Spy. A soldier! What! to fight for your king?

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Som. Bleed-die for him:-as every true-born loyal subject ought.'

Spy. Bravo! that's very well. Bravo! bravo!

Som. The audience are pleased; they are calling out bravo. Dear! dear! I never met with so much applause before.

Spy. You are a bold enterprising fellow, I see.
Som. What man dare do, I dare.'

Spy. Nay, whoever disputes your courage can have no judgment.

Som. Who's he disputes the judgment of the senate?'

Spy. An assault! What do you mean?
Som. Unmanner'd slave!

and say I send you there.'

[Striking SPY.

Down, down to hell,

[Throws him down.

Spy. Hallo! Murder!

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Som. I tread on haughty Spain-'

Spy. Take off your foot! Murder! Here, Thomas, John, William !

Som. Hold your tongue, I say. I must tread on you, or the effect will be lost. I tread


Thomas. Lord! what's all this noise about? who began it?

Som. 'Twas I'-'I hated, I despised, and I destroy'd,' [Standing in a posture of exultation. Thomas. [Staring at SoмNo.] As I live, it is the gentleman's servant in one of his dreaming-fits. I forgot to lock his chamber door, as his master desired me. Spy. A dreaming fit!-a mad fit, I think-So, so, this is not the lady in disguise, then? [Aside.] Thomas. Egad, I'll run for a basin of water. soon waken him.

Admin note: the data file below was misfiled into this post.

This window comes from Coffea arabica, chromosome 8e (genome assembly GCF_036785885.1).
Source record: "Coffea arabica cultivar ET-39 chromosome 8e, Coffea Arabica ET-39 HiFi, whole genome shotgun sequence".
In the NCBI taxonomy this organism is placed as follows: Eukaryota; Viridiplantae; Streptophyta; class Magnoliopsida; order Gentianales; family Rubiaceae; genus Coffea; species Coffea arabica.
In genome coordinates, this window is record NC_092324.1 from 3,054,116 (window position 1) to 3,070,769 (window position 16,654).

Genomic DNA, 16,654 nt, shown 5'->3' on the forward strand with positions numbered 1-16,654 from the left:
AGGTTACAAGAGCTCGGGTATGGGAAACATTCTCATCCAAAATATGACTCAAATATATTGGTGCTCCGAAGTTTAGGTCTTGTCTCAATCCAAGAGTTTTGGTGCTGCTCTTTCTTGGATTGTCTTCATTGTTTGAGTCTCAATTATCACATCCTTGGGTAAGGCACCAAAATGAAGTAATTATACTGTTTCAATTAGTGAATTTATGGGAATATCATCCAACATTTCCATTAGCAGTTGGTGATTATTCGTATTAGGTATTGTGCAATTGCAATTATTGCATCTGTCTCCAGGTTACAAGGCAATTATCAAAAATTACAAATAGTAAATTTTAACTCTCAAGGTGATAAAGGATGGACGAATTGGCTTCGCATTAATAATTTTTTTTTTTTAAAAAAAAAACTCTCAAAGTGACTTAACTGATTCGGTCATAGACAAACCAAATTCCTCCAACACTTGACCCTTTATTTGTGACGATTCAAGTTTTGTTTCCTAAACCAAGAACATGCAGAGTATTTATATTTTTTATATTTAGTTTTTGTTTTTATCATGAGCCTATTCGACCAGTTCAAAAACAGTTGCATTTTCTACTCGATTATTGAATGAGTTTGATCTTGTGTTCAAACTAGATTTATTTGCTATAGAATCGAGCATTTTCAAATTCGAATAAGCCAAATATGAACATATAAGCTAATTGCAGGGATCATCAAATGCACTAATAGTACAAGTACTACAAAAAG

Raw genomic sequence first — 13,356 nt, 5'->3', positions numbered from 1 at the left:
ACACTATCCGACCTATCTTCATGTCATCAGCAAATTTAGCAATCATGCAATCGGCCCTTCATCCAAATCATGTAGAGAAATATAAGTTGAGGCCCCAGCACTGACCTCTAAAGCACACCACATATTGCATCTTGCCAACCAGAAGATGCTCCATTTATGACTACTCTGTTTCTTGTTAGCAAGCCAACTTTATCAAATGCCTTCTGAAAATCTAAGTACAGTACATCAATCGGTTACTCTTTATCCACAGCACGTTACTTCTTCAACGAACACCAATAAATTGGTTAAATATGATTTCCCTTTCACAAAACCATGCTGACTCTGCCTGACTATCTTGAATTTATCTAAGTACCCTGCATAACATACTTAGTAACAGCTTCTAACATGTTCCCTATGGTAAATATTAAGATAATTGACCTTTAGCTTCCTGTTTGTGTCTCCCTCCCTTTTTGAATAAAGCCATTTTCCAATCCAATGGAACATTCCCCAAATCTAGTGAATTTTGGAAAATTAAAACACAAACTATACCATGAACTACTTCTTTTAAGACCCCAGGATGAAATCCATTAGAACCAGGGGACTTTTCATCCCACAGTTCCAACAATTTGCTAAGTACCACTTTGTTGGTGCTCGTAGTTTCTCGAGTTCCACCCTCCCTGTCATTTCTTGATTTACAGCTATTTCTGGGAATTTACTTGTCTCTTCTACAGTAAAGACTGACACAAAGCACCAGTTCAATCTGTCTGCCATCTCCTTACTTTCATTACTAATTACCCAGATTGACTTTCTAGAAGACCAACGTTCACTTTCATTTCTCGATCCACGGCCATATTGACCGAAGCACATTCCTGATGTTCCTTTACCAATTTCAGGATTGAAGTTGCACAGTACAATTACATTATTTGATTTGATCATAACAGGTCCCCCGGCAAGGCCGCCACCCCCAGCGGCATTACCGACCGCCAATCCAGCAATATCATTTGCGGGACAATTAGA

Som. I never played with such a wretch in my life; and now-[Takes off the coat, and throws it with the hat and cane on the stage]-now, I say, the manager may get some one else to finish the character, for I won't. When I perform Zanga again, I must have a more respectable Alonzo. Hey for Hackney-chassee for Hammersmith-slide down for Chelsea-cross over to Battersea-figure into Stockwell-promenade to Nottingham-boree to London Bridge, and cast down to Bow-'